Also spotted in the upper deck: a dude wearing an old-school Andre Dawson jersey, from his Expos days, which was totally excellent, and another dude wearing an old-school Lenny Dykstra jersey, from his Mets days, which, given Lenny’s post-baseball history, may qualify as codependent behavior.

And then, just after the third inning, I hear the announcer: “it’s time for the running of the presidents!” The big screen showed sped-up, Benny Hill-style footage of the five mascots racing through some historic landmarks, including the William Howard Taft Boyhood Home in Ohio, before emerging from the center field wall and racing down the warning track.

Oriole Bird and "Big Chief" William Howard Taft get into a tussle during the Presidents Race at Nationals Ballpark. This wrestling match came just after Oriole Bird took down three other presidential mascots during the race; this naturally upset Taft's sense of justice.

George Washington took an early lead, followed by Lincoln and Roosevelt, but as they approached the right field fence they ran into trouble – trouble by the name of Oriole Bird, who knocked these historic personages silly with ferocious clotheslines. Fourth-place Taft was so incensed by the injustice that he grabbed Oriole Bird and wrestled him to the grass. This earned him cheers from the crowd, but also knocked him out of contention, as the sole remaining competitor, Thomas Jefferson, strolled across the finish line and began his surprisingly funky victory dance.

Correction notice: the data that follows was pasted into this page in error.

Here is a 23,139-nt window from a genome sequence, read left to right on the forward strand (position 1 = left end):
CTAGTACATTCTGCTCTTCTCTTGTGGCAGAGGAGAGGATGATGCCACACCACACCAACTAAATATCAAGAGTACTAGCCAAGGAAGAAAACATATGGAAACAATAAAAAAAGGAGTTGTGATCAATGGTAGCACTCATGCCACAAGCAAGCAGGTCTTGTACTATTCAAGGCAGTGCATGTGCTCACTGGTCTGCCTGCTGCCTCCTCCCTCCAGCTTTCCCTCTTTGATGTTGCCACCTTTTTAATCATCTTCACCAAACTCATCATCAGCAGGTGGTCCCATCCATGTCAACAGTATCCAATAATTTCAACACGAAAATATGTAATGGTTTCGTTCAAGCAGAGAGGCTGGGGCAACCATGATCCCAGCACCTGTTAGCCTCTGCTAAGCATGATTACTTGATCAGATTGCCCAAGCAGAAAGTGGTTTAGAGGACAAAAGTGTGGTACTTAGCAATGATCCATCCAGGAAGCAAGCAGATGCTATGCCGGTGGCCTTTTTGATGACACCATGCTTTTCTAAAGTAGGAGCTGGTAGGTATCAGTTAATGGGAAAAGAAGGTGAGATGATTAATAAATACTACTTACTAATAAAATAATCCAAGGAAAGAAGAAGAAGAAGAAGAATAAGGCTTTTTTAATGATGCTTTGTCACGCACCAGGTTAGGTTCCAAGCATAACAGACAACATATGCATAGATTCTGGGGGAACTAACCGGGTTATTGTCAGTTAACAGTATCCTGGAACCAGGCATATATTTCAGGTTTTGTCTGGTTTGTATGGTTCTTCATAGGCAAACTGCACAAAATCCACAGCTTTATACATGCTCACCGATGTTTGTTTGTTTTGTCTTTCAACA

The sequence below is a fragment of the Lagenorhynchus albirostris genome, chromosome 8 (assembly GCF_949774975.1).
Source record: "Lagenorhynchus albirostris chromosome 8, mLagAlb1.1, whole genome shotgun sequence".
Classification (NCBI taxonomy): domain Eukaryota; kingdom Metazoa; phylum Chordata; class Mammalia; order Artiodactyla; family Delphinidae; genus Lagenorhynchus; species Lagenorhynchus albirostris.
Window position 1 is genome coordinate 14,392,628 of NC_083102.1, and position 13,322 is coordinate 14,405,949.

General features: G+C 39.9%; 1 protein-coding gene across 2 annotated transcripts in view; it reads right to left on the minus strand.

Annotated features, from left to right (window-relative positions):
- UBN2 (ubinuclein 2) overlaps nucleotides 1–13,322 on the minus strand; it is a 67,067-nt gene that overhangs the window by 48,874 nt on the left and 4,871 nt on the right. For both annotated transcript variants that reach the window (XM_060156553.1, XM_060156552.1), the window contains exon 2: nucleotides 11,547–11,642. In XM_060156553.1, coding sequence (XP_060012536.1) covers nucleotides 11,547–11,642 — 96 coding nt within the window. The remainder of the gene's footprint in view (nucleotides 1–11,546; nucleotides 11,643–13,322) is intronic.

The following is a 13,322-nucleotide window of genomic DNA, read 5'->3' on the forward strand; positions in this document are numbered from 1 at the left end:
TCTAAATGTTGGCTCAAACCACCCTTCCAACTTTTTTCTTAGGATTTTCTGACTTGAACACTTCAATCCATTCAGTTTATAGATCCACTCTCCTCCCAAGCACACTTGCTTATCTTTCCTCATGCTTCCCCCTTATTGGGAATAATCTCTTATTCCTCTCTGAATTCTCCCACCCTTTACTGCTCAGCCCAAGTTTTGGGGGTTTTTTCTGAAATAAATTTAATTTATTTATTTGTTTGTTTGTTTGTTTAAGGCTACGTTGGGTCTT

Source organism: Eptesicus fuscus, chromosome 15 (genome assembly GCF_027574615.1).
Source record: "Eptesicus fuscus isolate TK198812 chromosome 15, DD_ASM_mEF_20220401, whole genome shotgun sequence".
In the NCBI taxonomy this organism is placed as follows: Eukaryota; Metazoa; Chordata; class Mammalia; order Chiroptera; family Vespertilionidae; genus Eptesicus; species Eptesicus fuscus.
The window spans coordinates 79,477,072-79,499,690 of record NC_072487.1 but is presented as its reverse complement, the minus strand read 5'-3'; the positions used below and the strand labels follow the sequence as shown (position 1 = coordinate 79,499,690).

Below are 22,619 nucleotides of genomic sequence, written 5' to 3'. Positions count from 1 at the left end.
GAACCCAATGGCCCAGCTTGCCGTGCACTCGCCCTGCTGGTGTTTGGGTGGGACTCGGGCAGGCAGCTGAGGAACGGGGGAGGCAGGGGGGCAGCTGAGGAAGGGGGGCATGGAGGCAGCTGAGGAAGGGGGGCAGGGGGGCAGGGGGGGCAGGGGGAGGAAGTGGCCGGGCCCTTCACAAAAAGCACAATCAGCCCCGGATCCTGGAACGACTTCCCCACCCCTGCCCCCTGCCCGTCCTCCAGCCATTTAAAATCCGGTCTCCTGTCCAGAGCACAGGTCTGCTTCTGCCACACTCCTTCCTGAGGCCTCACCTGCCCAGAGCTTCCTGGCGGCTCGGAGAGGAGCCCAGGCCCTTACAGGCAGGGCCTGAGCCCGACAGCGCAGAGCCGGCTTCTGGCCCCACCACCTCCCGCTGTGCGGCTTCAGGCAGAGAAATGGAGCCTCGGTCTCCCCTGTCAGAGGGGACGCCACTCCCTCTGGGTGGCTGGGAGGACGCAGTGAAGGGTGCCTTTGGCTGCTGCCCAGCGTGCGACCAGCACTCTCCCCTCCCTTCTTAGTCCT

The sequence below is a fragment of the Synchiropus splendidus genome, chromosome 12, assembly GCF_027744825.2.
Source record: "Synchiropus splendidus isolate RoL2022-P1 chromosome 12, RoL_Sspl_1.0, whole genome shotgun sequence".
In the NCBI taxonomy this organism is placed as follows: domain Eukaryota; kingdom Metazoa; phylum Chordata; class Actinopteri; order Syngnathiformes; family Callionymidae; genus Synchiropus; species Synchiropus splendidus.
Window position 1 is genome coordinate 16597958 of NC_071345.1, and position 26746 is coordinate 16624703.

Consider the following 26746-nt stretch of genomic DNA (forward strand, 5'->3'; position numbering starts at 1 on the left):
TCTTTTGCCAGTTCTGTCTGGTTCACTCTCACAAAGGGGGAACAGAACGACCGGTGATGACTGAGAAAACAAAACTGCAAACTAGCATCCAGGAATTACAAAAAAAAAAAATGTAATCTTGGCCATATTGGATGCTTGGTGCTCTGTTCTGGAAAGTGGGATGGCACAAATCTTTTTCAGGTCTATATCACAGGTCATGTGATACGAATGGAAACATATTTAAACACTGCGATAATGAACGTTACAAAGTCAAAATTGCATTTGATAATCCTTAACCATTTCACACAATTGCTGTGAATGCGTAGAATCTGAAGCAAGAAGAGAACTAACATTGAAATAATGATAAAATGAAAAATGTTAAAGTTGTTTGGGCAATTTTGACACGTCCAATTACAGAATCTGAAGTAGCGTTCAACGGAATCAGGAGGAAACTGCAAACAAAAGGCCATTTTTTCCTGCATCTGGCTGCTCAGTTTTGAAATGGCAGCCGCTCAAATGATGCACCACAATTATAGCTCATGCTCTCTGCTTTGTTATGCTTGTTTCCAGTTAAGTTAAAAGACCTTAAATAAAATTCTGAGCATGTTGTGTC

By the way, all five racing presidents know how to get down – they proved this during the seventh inning stretch, where, after a low-key “Take Me Out To The Ballgame,” the stadium played A-Ha’s timeless classic “Take On Me” and the presidents tore it up dancing along the foul lines. The crowd hit all the high notes, as you no doubt knew they would.

Abe Lincoln dances to A-Ha's "Take On Me" at Nationals Ballpark, May 28, 2013.

But the fun wasn’t over yet – the big screen said fans could head to the center field pavilion to MEET the presidents! I had bumped into two of my coworkers at the game; they were in town for a conference, and when they heard this news they immediately headed down to the pavilion too – not to get a picture with the racing presidents, but to confirm their suspicions that the line would consist of several dozen kids and then me. Which was exactly the case. I got to shake Taft’s hand – twice – meet all five mascots, and see the Nationals hit four homers en route to a 9-3 win.

A fine end for the Nationals’ homestand, and a great start for my second DC trip.

The racing presidents and Brady, and the Geico gecko.